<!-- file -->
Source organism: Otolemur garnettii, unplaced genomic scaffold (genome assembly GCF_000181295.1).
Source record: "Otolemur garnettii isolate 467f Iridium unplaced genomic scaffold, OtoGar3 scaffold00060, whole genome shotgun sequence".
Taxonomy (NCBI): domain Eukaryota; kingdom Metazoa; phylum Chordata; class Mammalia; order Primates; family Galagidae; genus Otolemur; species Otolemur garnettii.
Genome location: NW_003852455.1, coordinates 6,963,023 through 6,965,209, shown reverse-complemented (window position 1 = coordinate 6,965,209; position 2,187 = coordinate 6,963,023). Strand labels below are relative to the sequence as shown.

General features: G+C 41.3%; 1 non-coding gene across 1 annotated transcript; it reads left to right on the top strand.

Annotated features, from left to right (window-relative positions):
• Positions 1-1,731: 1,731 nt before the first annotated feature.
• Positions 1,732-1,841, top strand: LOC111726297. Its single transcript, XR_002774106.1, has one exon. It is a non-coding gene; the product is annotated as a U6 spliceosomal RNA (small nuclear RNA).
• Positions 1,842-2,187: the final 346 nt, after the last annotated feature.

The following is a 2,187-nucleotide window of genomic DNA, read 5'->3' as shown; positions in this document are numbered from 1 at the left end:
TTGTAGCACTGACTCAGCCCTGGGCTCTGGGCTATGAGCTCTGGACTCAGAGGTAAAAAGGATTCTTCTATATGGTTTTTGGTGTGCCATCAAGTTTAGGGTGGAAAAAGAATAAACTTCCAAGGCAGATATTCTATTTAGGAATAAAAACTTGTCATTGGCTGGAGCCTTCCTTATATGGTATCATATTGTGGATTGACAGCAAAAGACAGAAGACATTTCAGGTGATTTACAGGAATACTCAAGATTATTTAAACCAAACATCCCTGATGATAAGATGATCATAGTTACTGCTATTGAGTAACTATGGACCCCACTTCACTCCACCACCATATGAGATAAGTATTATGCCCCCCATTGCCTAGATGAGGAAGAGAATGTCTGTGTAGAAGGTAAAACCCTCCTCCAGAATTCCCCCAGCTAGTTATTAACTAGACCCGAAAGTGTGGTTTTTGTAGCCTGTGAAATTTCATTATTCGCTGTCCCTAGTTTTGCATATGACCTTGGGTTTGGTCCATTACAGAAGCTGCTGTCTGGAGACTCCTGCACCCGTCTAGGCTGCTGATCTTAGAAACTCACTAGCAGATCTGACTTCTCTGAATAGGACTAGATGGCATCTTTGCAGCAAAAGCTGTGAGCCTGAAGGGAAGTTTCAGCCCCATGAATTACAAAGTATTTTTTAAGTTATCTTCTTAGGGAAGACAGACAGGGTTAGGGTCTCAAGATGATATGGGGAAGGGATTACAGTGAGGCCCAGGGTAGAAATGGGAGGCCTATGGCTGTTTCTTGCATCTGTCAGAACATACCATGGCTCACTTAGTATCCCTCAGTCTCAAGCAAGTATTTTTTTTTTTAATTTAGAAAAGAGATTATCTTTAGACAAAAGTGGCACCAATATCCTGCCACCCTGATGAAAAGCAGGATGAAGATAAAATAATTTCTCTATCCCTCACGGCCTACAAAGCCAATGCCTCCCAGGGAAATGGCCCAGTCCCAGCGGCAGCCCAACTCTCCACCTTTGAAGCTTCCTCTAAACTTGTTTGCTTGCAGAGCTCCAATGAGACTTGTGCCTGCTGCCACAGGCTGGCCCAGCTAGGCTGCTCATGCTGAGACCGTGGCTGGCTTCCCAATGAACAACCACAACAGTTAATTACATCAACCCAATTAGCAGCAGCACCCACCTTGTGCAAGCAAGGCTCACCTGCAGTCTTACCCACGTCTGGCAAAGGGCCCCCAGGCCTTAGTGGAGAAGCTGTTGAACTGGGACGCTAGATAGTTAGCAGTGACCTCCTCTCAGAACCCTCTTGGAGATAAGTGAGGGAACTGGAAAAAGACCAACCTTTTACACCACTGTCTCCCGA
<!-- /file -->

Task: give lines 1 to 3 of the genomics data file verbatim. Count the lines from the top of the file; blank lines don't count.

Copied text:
Source organism: Otolemur garnettii, unplaced genomic scaffold (genome assembly GCF_000181295.1).
Source record: "Otolemur garnettii isolate 467f Iridium unplaced genomic scaffold, OtoGar3 scaffold00060, whole genome shotgun sequence".
Taxonomy (NCBI): domain Eukaryota; kingdom Metazoa; phylum Chordata; class Mammalia; order Primates; family Galagidae; genus Otolemur; species Otolemur garnettii.